Director: Kilian Riedhof (Germany, France, Belgium). Year of Release: 2022
13th November 2015, Paris. The camera closes up on a couple in bed, starting to wake up. They start to stroke each other and look in That Way, when their kid comes bounding into the bedroom. She realises that it is later than she thought and starts to make herself ready for work, he starts making the breakfast while they both have a petty row. When she leaves, the argument has not yet been resolved, but they say they’ll sort it out in the evening.
That evening, she goes out to a concert with a friend. She leaves the flat, insisting that she won’t be late and he should wait up for you. If you recognise the date, or have seen any pre-publicity for the film, your irony sensor should be starting to quiver.
Antoine spends the day unsuccessfully trying to write the next chapter of his book. When he realises that he’s getting nowhere, he trawls social media, where we can see details of the evening’s football game – an international friendly with Germany. The day drags on, and in the evening, he gets a phone call asking him if they are all right. Although the caller uses the vous/Ihr plural form, he says yes, even though his wife Hélène is not home yet.
As more messages start to come in, Antoine flicks on the tv. He sees pictures from the football match – there is a crowd of people are on the pitch, following a bomb attack. He learns that there was another attack at Bataclan, the venue of the concert. Now panicking, he calls first Hélène, then Bruno, the friend who was with her. All he gets is their answer phones. In the media reports of the bombing, the number of reported deaths keeps increasing.
Antoine ineffectively rushes around the local hospitals. It takes a couple of days for him to learn that Hélène was one of the dead. His first reaction is largely uncomprehending shock, but later he posts the following message to the bombers on facebook: “On Friday evening you stole the life of a very special person. The love of my life. The mother of my son. But you will not have my hate. I don’t know who you are, and I don’t want to know. You are dead souis.”
Late that evening, Antoine gets a call from a journalist at Le Monde. The facebook post which he made in a moment of diversion, has already been shared by 20,000 people. Could they publish it on tomorrow’s front page? They do, and Antoine has to balance touring chat shows on the international media circuit with bringing up his one year old son, and coming to terms with his wife’s recent death.
Meinen Hass bekommt Ihr Nicht does what it does very effectively. It is a moving depiction of grief, which shows how wide the aftershock of a terror attack like Bataclan 2015 can ripple. It provides a stage for some of the people who are ignored by the media once the Big Event is over. At the same times it begs all sorts of questions about editorial decisions, most notably, why are films like this always about the rich, white guy?
One answer is that the real Antoine’s was just the sort of voice that the world’s media wanted to hear. Not the voice of the bombers, or the racist fanatics who tried to exploit the tragedy, but also not the voice of someone whose skin was a little darker than tv producers were used to. The message is clear – we must pity the secondary victims of the attack, but – just as Antoine does when he sees some kids being racially profiled at the train station – we should walk on past.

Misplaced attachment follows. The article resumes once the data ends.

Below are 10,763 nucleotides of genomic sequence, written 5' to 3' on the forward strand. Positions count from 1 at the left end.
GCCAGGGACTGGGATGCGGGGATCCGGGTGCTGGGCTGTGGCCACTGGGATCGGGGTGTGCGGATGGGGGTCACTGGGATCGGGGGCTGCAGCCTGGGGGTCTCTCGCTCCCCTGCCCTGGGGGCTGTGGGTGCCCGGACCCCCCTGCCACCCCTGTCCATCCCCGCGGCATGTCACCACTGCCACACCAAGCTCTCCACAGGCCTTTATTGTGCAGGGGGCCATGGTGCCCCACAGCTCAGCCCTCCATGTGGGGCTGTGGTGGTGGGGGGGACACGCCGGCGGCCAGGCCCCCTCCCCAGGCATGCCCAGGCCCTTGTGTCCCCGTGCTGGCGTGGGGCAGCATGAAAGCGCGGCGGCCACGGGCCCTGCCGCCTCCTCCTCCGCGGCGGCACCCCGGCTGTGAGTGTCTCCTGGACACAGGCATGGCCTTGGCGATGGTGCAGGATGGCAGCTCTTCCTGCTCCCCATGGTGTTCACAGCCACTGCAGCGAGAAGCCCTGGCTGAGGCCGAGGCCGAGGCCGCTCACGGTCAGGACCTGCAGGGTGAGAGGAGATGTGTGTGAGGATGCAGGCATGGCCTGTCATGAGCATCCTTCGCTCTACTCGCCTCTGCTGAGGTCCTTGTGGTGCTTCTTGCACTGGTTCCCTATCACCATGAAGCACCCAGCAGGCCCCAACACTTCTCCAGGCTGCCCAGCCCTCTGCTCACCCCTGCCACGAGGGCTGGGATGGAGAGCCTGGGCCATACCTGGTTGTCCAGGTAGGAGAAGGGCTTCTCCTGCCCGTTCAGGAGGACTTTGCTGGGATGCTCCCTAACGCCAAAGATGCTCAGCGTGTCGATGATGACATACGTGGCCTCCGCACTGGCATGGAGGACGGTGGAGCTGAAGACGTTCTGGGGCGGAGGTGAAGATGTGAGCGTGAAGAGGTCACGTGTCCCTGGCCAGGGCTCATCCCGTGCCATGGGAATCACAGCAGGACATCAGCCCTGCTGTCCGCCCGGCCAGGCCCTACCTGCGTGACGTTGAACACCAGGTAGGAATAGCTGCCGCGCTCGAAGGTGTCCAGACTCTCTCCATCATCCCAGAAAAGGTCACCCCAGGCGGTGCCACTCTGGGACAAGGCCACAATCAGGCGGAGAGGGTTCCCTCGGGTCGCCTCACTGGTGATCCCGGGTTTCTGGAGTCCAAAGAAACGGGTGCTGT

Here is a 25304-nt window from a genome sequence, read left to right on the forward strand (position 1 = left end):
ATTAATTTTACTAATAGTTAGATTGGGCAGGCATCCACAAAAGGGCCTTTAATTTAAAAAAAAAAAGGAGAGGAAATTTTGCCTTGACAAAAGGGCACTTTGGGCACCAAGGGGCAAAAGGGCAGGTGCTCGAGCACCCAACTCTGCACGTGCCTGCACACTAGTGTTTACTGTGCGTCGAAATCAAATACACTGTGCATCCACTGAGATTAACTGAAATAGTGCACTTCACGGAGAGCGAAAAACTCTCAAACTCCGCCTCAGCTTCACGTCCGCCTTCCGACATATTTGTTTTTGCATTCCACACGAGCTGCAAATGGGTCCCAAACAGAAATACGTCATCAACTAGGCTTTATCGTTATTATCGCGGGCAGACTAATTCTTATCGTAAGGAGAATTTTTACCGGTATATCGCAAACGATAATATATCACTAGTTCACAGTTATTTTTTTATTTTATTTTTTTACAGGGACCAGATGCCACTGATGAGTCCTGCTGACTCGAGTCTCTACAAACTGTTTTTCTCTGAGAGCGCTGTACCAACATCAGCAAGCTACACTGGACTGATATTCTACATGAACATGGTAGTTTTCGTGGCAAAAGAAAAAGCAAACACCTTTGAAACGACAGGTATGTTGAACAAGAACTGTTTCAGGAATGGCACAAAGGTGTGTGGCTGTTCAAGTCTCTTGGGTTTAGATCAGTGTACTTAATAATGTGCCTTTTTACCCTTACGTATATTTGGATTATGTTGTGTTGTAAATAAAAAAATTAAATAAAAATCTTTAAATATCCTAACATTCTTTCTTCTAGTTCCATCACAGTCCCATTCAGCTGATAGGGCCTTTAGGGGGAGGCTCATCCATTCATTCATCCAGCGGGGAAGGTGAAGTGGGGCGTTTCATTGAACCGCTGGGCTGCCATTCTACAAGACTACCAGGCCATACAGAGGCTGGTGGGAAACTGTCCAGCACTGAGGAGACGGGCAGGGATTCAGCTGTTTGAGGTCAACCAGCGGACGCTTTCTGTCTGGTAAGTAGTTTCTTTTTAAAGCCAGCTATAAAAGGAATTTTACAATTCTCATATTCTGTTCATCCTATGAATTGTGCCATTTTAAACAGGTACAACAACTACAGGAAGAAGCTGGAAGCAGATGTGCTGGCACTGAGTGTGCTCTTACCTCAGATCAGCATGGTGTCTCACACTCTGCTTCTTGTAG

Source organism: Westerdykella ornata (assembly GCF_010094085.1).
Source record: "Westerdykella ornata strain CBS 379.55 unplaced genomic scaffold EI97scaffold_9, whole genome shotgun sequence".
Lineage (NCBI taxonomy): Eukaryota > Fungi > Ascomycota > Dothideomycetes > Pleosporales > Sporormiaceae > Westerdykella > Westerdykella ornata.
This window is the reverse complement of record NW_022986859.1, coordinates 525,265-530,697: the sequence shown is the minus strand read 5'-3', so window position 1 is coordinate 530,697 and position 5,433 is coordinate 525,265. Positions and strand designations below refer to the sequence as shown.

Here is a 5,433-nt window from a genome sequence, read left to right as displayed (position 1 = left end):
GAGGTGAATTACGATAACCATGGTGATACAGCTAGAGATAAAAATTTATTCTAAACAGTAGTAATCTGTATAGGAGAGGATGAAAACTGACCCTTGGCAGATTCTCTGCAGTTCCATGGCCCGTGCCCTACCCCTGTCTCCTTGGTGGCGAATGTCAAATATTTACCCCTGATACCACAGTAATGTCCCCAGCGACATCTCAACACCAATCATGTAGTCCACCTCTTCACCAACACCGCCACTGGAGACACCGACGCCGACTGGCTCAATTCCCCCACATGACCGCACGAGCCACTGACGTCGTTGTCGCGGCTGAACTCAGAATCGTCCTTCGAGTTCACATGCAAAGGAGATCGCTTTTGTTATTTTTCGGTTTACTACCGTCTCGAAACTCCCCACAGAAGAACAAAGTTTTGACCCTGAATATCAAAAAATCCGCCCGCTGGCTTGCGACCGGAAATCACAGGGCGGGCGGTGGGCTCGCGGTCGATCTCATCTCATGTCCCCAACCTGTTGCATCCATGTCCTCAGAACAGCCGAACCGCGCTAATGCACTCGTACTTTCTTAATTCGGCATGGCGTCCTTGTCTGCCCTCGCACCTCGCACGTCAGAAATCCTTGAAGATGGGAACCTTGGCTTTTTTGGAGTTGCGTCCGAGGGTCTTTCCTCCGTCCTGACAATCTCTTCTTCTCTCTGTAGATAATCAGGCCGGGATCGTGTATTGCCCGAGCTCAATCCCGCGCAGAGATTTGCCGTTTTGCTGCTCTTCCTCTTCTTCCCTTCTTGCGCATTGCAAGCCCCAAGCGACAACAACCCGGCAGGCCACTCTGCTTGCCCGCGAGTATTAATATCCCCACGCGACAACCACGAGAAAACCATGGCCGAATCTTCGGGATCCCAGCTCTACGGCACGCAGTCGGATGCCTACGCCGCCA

Antoine seems from the start to be a bit of a dick. When Hélène is told by her boss that she has to work in the week for which they’d booked holiday, he goes into a sulk and makes it all about him. He wears a permanent scowl, despite his huge apartment in the middle of Paris. When he scours the hospitals of Paris looking for Hélène, he hogs the receptionist and is oblivious to the grieving people who are patiently waiting to find out what has happened to their missing loved ones.
You can say it’s the grief talking – and to a degree it is. But, just as in a scene in a funeral parlour where he just acts up, this is the grief of a man who is used to getting his own way. His friends and relatives make allowances, as indeed they should. But you get the feeling that this is not the first time that they have encountered such childish stroppiness. A chance meeting with a father from the kindergarten shows that Antoine was never very aware of much beyond himself.
Here’s an idea for a film. We follow the partner one of the victims of the terror attack, but it’s not a rich white journalist, but a Muslim, maybe someone who wears a headscarf. We have to watch her grieve at the same time as passers-by stare at her with hate and blame her for the attacks. She does not have a big house and hordes of relatives who can drop everything to come and help, but is left alone in her tiny flat to deal with her problems on her own.
I am not saying that this is a bad film – it is very good at what it does, and deserves a watch. But it also shows a distinct lack of imagination. By showing the same old people who appear in nearly every film, it somehow minimizes the tragedy, and almost makes us feel that this is something which affects the sort of person who appears on film but you never see down the supermarket. All of which makes it a good but not a great film. Enjoy what’s there but it could do better.